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Colligative_Properties_Lab_2

# Colligative_Properties_Lab_2 - Colligative Properties...

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Colligative Properties: Freezing Point Depression and Molecular Weight Name: _______________________________________________________ Introduction: Solutions are homogeneous mixtures that contain two or more substances. The major component is called the solvent , and the minor component(s) are called the solute(s) . Since the solution is primarily composed of solvent, the physical properties of the solution resemble those of the pure solvent. However, some of these physical properties, called colligative properties , are independent of the nature of the solute and depend only upon the concentration of solute particles. Examples of colligative properties include vapor pressure reduction, boiling point elevation, freezing point depression, and osmotic pressure. Pure water freezes at 0.0°C (273 K), boils at 100.0°C (373 K), and exerts a vapor pressure of 23.76 mm Hg at 25.0°C (298 K). These values are altered by the presence of a solute. Your are probably familiar with some common examples of these effects: Antifreeze is used to lower the freezing point and raise the boiling point of your engine coolant (water); and salt is used to melt ice on the roads. These effects are expressed quantitatively by the colligative-property law , which states that the freezing point and boiling point of a solution differ from those of the pure solvent by amounts that are directly proportional to the molal concentration of the solute. In its general form this equation is written: T = K • m where T is the boiling point elevation or freezing point depression, K is a constant that is specific for each solvent, and m is the molality of the solution and is expressed as the number of moles of solute per kilogram of solvent. Some representative constants, boiling points, and freezing points are given in the table below. Solvent Freezing point,°C K fp ,°C Boiling point,°C K bp ,°C CH 3 CO 2 H (acetic acid) 16.6 3.90 118.1 2.93 C 6 H 6 (benzene) 5.4 5.12 80.2 2.53 CHCl 3 (chloroform) -63.5 4.68 61.3 3.63 C 2 H 5 OH (ethyl alcohol) -141 78.4 1.22 H 2 O (water) 0.0 1.86 100.0 0.512 C 10 H 8 (naphthalene) 80.6 6.9 218 5.65 C 6 H 12 (cyclohexane) 6.5 20.0 81 2.79 The equations relating the boiling point elevation and freezing point depression to molality are: T bp = K bp • m • i T fp = K fp • m • i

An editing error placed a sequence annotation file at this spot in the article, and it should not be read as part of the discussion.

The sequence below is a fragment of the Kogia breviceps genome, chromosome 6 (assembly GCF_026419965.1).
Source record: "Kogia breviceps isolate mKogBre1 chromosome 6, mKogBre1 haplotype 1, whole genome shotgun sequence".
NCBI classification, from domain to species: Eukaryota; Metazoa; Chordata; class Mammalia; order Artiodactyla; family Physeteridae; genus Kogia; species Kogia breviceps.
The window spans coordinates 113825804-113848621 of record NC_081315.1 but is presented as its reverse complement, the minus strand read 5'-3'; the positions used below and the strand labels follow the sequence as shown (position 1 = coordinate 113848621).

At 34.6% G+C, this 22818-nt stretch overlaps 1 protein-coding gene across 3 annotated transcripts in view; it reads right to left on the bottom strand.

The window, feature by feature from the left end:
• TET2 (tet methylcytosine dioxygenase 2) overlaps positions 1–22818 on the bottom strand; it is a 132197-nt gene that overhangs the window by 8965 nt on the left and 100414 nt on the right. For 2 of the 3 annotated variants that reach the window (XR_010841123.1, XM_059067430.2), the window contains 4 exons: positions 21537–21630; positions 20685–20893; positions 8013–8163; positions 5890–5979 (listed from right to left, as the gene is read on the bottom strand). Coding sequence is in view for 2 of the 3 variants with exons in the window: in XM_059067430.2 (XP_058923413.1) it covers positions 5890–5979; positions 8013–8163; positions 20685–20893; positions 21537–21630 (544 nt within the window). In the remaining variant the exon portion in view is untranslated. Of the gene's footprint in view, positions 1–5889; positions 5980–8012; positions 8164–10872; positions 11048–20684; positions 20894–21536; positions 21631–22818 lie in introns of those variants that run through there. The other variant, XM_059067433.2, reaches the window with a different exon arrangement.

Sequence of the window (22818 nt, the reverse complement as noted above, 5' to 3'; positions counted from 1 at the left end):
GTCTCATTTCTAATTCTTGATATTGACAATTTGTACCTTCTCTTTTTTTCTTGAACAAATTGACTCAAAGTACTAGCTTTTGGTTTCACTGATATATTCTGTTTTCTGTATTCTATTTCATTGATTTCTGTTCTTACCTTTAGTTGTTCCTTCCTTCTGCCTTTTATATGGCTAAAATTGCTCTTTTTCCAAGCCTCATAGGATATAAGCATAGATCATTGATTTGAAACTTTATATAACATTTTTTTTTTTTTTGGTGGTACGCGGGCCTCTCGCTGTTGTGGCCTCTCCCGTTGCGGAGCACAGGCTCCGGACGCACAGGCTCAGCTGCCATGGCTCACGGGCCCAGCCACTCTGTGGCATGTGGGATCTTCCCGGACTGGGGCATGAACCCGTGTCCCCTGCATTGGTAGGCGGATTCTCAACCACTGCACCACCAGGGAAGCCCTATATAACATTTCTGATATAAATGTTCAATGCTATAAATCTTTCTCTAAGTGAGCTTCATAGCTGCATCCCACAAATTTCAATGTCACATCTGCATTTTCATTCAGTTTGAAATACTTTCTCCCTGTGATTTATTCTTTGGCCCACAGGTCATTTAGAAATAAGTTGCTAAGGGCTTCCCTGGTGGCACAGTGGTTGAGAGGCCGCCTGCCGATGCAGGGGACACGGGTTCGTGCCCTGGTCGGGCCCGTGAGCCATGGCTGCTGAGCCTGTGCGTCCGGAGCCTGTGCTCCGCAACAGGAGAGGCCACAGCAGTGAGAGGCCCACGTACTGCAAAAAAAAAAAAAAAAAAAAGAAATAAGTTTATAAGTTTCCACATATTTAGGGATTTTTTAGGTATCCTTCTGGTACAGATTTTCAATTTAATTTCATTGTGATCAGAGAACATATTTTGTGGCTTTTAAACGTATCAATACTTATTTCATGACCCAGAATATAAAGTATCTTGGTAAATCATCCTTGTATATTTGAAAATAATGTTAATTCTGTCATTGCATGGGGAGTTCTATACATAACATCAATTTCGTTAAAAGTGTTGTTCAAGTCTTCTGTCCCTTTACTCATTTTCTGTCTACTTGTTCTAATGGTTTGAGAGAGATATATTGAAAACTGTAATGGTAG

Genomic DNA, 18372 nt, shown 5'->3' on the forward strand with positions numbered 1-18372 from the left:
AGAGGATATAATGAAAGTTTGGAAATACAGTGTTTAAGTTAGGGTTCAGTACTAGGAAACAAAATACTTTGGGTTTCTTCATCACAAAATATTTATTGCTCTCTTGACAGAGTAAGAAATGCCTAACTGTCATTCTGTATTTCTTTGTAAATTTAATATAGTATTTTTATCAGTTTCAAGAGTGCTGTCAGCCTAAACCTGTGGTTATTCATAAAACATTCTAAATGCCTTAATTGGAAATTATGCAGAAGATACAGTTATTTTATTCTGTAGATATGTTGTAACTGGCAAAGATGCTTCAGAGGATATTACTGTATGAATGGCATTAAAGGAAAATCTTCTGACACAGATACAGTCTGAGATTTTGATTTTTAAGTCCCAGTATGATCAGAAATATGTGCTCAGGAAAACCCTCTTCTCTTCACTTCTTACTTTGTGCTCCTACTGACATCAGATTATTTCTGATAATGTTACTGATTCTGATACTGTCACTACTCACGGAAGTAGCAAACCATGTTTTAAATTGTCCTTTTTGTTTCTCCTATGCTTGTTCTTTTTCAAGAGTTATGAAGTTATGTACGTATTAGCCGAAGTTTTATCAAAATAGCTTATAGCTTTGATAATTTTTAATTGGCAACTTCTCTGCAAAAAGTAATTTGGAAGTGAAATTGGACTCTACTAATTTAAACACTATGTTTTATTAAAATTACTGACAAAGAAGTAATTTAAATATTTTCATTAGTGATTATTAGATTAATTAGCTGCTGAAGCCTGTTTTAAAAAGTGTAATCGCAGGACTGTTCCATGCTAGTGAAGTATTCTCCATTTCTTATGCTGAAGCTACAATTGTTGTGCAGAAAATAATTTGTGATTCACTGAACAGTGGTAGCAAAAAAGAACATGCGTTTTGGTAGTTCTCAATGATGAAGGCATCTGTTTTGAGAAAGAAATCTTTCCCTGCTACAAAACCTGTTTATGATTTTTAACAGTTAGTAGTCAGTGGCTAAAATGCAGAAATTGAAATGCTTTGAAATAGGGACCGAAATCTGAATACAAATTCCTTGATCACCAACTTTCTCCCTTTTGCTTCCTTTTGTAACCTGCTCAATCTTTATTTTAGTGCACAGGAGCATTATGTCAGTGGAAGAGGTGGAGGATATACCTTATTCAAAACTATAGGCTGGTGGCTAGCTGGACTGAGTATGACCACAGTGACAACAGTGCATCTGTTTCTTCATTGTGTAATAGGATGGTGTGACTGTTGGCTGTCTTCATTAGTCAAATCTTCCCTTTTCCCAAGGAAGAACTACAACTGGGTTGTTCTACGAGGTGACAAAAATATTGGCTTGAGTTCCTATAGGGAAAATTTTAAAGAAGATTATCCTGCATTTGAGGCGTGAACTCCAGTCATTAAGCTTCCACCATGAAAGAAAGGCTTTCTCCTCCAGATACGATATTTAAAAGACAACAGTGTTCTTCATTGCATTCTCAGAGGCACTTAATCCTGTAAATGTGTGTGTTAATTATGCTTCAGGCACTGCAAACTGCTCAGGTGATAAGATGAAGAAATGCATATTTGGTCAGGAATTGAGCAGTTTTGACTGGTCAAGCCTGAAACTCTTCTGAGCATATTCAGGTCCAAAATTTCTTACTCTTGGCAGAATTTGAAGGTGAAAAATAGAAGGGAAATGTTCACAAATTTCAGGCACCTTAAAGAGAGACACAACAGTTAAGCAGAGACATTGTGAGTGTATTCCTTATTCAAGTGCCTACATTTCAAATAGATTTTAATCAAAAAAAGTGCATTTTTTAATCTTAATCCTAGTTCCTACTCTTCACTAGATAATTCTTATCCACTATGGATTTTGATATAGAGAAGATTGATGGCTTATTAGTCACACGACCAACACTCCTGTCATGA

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where T bp and T fp are the change in boiling point and freezing point respectively, K bp and K fp are the boiling and freezing constants for a particular solvent, and i is the van't Hoff factor which is used to account for the number of particles a given solute generates in solution. Substances are usually classified as ionic or covalent, or more precisely, electrolytes and non electrolytes . Electrolytes dissolve in a solvent to give ions (charged particles) in solution while non electrolytes dissolve to give molecules . A mole of non electrolyte such as ethanol would dissolve to produce a mole of ethanol molecules. However, a mole of sodium chloride (NaCl) would dissolve to form two moles of ions (Na + and Cl - ). Because colligative properties are related to the number of solute particles, we would expect a mole of NaCl to have twice the effect as a mole of ethanol. Therefore, (i =1) for ethanol and other non electrolytes, (i =2) for NaCl, and
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